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24 May 2018

Debussy 100 - honouring the missing sonatas

Lyle Chan Image: Lyle Chan  

Lyle Chan writes about his new series of Sonatas, inspired by Debussy's unfinished sonata series, a project interrupted by the composer's death in 1918. Chan's works are performed as part of ANAM's Debussy100 concert series over the year, with the next concert on 29 June featuring the premiere of his Sonata No. 6, led by pianist Ian Munro. This article was originally published, in a slightly shorter version, in ANAM's Music Makers magazine.

Anyone seeing a score of a Debussy sonata will be intrigued by the cover page. The large title is Six sonates pour divers instruments - six sonatas for various instruments. Only the subtitles identify the instruments for individual sonatas: 'La première pour Violoncelle et Piano' (The First for Cello and Piano), 'La Deuxième…', and so on.

When I acquired my copy of the Violin Sonata as a student, I was exhilarated to think there might be six sonatas in total, not just the three that I knew - only to be disappointed to find out that Debussy in fact didn't complete the project. He died, a young 56, and his publisher Jacques Durand retained the full title on the published editions in honour of his friend.

This year being the centenary of Debussy's death, it seemed the right time to think about a realisation of his incomplete final project. This one has waited for 100 years, despite how fascinated we music lovers are by incomplete last works: we perform them constantly - Berg's Lulu and Mahler's 10th symphony come to mind, not to mention Mozart's Requiem and Puccini's Turandot.

But the case of Debussy's last project is unique. There are no sketches whatsoever, not a single note, of the missing three sonatas. Nevertheless, he had set out a complete instrumentation list for each sonata1. It was found on a sheet of paper with the manuscript of his Violin Sonata. He also described the works in a letter to the conductor Bernardino Molinari.

Debussy must have begun with the master list of 13 instruments for Sonata No. 6 ('a sonata in the form of a concerto', he wrote), then creatively distributed the instruments amongst Sonatas nos 1-5 without any overlap, except for his beloved piano.

The inclusion of harpsichord is telling. Debussy's music and outlook was changed by World War I. The German occupation of his country made him nationalistic, and his thoughts turned to what needed saving of French heritage. He expressed a nostalgia for Couperin and Rameau, 'our old harpsichordists who produced real music in abundance'.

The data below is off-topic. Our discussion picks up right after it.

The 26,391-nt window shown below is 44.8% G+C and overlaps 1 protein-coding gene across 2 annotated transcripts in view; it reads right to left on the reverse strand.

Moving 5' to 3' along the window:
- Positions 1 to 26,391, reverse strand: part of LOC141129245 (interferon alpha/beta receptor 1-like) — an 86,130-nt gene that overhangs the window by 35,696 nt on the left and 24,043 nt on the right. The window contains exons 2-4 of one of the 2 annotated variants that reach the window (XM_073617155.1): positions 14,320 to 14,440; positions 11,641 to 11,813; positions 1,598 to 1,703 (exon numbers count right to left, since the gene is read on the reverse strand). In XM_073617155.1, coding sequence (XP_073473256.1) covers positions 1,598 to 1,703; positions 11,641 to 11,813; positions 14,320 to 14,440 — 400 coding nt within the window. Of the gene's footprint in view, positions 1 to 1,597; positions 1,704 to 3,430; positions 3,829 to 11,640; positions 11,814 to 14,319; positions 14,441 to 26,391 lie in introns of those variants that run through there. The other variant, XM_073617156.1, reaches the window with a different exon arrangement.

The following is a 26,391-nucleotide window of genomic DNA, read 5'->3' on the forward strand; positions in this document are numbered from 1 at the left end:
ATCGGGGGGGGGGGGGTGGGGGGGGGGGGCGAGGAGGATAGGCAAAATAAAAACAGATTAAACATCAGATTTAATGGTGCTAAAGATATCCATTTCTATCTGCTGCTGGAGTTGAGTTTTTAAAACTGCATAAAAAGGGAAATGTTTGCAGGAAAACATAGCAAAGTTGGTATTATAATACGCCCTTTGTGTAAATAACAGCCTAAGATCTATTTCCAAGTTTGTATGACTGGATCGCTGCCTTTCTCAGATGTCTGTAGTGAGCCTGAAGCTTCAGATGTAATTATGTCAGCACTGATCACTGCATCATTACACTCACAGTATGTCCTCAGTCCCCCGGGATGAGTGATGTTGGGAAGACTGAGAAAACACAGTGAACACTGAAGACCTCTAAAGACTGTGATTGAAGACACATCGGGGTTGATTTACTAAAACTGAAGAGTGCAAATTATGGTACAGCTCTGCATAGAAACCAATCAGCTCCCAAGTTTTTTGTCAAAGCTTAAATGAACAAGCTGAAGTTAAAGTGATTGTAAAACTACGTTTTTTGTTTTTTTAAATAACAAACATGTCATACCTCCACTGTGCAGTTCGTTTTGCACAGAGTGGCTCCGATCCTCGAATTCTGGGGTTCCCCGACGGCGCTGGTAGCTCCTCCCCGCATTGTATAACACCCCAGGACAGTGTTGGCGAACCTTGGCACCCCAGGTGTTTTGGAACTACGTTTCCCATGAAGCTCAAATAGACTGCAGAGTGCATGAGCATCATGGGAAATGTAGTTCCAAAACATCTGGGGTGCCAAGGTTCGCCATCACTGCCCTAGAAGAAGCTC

Moreover, I see the grouping of six sonatas to be a very Baroque ideal. Due to the war, there was no access to standard editions, so Durand commissioned new editions of Bach (and Chopin) from Debussy. 'Never edit Bach's violin and keyboard sonatas on a rainy Sunday', Debussy complained good-naturedly to Durand about the work, 'I've just finished revising them, and it's raining inside of me'2. In the diverse instrumentation of the six sonatas, I hear the equally diverse and radical Six Brandenburg Concertos, all with different instrumentations - like Debussy's. Until I spotted this, I was puzzled by Debussy's statement that Sonata No. 6 would take the form of a concerto - now I know what he meant: a concerto grosso like the Brandenburgs.

And could Debussy have had a (hidden) format for his cycle of six sonatas? They seem to alternate between conventional and unconventional instrumentation. Nos 1, 3 and 5 are for 'normal' groupings of instruments, whereas nos 2, 4 and 6 raise eyebrows. It's easy to forget that the combination of flute, viola and harp (No. 2) was an innovation, since Debussy's masterpiece is now so frequently performed. But that combination is no less audacious than a trio of oboe, French horn and harpsichord (No. 4), just more familiar nowadays. Both mixtures demonstrate Debussy to be the master of sonority - as does No. 6, which seems like a conventional small orchestra (what we today call a 'sinfonietta') until you see the curious combination of harp, harpsichord and piano.